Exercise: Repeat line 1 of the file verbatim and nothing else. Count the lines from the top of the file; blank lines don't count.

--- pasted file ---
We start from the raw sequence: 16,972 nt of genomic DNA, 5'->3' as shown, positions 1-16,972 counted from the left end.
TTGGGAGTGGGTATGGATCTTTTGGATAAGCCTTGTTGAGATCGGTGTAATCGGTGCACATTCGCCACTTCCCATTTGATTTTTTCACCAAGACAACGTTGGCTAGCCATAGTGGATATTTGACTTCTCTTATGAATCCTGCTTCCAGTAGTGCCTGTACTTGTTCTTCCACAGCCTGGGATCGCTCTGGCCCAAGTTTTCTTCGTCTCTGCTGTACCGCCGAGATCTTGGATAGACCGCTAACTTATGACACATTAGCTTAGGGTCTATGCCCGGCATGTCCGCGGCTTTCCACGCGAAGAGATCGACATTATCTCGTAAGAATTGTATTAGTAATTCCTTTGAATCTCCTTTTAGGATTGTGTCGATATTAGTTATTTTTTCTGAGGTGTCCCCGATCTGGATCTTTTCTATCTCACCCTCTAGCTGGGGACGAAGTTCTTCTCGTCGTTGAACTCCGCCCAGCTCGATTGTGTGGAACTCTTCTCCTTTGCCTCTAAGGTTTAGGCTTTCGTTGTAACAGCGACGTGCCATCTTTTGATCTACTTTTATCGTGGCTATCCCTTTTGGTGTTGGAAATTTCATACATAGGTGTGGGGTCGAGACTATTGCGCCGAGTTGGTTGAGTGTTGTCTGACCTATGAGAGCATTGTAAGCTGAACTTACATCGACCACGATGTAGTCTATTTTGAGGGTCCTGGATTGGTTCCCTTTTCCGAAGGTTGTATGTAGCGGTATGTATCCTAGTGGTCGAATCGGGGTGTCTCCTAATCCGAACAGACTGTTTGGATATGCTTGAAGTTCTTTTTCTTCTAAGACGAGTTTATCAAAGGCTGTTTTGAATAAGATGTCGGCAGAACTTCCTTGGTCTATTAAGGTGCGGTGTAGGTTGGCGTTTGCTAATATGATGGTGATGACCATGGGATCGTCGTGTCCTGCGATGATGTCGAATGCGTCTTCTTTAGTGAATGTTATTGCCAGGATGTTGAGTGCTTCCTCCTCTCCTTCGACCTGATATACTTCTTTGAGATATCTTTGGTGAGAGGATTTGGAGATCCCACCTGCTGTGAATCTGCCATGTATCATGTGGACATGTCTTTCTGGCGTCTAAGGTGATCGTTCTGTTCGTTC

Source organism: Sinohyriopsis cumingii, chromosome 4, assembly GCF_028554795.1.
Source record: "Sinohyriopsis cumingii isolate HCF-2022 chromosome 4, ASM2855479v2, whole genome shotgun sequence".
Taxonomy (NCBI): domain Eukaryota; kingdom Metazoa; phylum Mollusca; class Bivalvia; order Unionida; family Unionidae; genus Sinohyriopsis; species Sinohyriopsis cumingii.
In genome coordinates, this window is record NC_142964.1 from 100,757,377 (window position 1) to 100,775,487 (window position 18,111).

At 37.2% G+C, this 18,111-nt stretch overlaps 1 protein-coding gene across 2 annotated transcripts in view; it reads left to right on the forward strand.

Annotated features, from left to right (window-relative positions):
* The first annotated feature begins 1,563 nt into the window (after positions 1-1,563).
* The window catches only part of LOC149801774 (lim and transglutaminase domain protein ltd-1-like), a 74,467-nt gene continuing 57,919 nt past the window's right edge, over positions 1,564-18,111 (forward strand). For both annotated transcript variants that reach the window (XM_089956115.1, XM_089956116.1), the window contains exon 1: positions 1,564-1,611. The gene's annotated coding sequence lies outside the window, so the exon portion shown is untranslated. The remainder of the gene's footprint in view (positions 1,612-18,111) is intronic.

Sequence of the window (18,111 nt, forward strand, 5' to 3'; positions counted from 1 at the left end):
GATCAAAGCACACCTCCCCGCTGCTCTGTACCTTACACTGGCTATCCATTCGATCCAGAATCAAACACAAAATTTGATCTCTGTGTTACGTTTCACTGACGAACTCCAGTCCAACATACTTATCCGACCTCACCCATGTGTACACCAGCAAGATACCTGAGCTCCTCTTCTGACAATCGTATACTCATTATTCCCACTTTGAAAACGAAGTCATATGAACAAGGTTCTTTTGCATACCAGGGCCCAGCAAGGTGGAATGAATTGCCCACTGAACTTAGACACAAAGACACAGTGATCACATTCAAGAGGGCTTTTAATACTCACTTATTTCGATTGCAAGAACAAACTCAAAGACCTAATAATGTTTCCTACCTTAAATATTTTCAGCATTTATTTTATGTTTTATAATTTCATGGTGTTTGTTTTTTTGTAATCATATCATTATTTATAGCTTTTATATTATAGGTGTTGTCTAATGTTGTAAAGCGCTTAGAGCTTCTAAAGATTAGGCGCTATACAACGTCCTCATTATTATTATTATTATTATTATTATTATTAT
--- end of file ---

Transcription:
We start from the raw sequence: 16,972 nt of genomic DNA, 5'->3' as shown, positions 1-16,972 counted from the left end.